I am sorry to hear what you're going through.  As a midlevel myself, I know there are provisions afforded to certain medical professionals such as doctors and CRNAs that are not afforded to others.  You may have some chance of keeping your license, but the board is weighing whether they will suspend or revoke your license.  I don't understand why your lawyer is presenting the option of probation as it was not presented as an option when the board put in its recommendation for the next steps for you.  If you attempt to lie, omit, or conceal the truth, it only shows that you're not trustworthy and you may continue this pattern of behavior going forward.  Consider how the board looks at this for a moment:  if they give you this status (x amount of probation), you possibly relapse, and someone else comes to harm, it will not only be you under fire, but also the board as well as they allowed you to keep your license without suspending or revocation, making them look bad as well.   I can tell you now - they are not willing to share that spotlight with you.  The truth is, in the medical community, we are considered as valuable as a dime a dozen, and that is not very valuable in my opinion.  I personally know a PA-C who has a misdemeanor OVI, had it expunged (many years ago), and it STILL comes up when applying for jobs.  It shows up on their name search and MUST BE disclosed to employers.  Expungement does not apply to us unfortunately and if the charge is this new (2018-2019), you have absolutely ZERO chances that this will be wiped off of your record anytime in the near future. It will never go away and will follow you.  Your NPI number and any PA-C lookup for the state you are licensed in.  You can thank in part nurses for this, they were known for doing stuff in one state and simply moving to another with a clean slate, but would mess up or it would come to light about what they had done (look up the NURSYS system if you don't believe me).  When applying for any licensure, we must answer a series of questions that pertains to arrests, alcohol abuse, criminal convictions, reprimand by other state boards or licensure committees, as well as giving previous supervising physicians for the past x amount of years.  How will you be able to check "No" truthfully?  You have a greater than 1 year gap in your employment as a PA - how will you explain this (without lying)?  Why would employers pick you over someone with a clean record?  At this point you are considered a convicted felon - by the police and the medical board.  I don't think you should lose all hope, but you do need to have a backup plan in place for the worst case scenario.  Know that going forward, it will always be more difficult for you to get a job - you will always be exposed at the beginning process, and have to explain yourself thoroughly to employers.  I know it sucks, and again I am sorry this happened to you and that you have to go through this.  I hope that you have or plan to get counseling and family support to get you through this, the medical community has a blame and shame mentality when it comes to mistakes when NOBODY in this profession is perfect, and are often guilty of many of the same things that they accuse others of as well.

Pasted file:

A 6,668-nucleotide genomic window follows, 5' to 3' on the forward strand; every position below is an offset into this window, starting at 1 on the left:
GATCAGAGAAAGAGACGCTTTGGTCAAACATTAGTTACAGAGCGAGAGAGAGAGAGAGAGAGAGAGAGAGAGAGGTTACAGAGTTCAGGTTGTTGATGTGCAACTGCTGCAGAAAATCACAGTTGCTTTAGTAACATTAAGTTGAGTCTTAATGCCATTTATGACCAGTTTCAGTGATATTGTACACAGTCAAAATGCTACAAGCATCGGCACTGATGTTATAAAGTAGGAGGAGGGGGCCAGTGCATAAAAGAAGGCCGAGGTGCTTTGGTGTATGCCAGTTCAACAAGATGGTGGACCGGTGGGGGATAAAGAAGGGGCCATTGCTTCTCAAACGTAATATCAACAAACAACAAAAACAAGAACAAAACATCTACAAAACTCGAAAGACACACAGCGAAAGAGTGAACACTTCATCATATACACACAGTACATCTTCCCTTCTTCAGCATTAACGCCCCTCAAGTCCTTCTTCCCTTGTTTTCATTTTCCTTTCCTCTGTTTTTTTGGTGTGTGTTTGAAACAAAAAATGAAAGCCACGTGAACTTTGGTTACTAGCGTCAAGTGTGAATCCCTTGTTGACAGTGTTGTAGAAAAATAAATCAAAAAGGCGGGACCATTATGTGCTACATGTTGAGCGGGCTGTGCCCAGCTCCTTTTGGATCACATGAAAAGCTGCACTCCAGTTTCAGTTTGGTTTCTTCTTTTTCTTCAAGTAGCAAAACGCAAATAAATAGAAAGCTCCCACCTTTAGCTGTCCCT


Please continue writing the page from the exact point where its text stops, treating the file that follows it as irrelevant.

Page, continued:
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Can someone please explain to me exactly how making a bad decision to drive after drinking should result in taking away someones medical license and ability to feed themselves?

I am NOT defending DUI's.  Honestly, there should be hell to pay....but destroying ones livelihood?  I just don't get it.  

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13 hours ago, austynmiller said:

Also, I was reading the story of a trauma surgeon in CAwho was on call AND driving to the hospital when he crashed his car on the interstate and had a .24 BAC. All said and done he retained his license but was placed on probation which stipulated he participate in certain programs and monitoring. I feel (I hope) that this means there is a chance I might be a candidate for something similar.

There is a big difference for PA compared to MD, DO or NP. No matter what anyone says, each profession takes care of themselves. There may be few states more strict than others, but in general, each profession does best to care for their own.. Physicians discipline physicians, nurses discipline nurses. PA’s are disciplined by docs/medical boards. You  are not as important and your education is not as valuable.  As a PA, do not expect same leniency from medical board as may be afforded to physician. 

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3 hours ago, Hope2PA said:

There is a big difference for PA compared to MD, DO or NP. No matter what anyone says, each profession takes care of themselves. There may be few states more strict than others, but in general, each profession does best to care for their own.. Physicians discipline physicians, nurses discipline nurses. PA’s are disciplined by docs/medical boards. You  are not as important and your education is not as valuable.  As a PA, do not expect same leniency from medical board as may be afforded to physician. 

THIS.  One of the main reasons why I'm choosing to step away from medicine in order to focus on Employment Law when I start law school soon.  

Edited by 6oo6le

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Thank you Kitana for insight and information. I have contacted my attorney to discuss this with him. I have been applying for entry level type positions where I live such as front office, retail, customer service but all I know is how to be a PA. I literally have no other experience. Prior to going to PA school I was an EMT-I. What I am facing is just unimaginable. I am hoping that if CA decides to suspend or revoke my license I will be able to apply for license in GA showing all of the rehabilitation efforts I am making and pray that they have a more lenient board. Thank you all SO much for your participation in this discussion.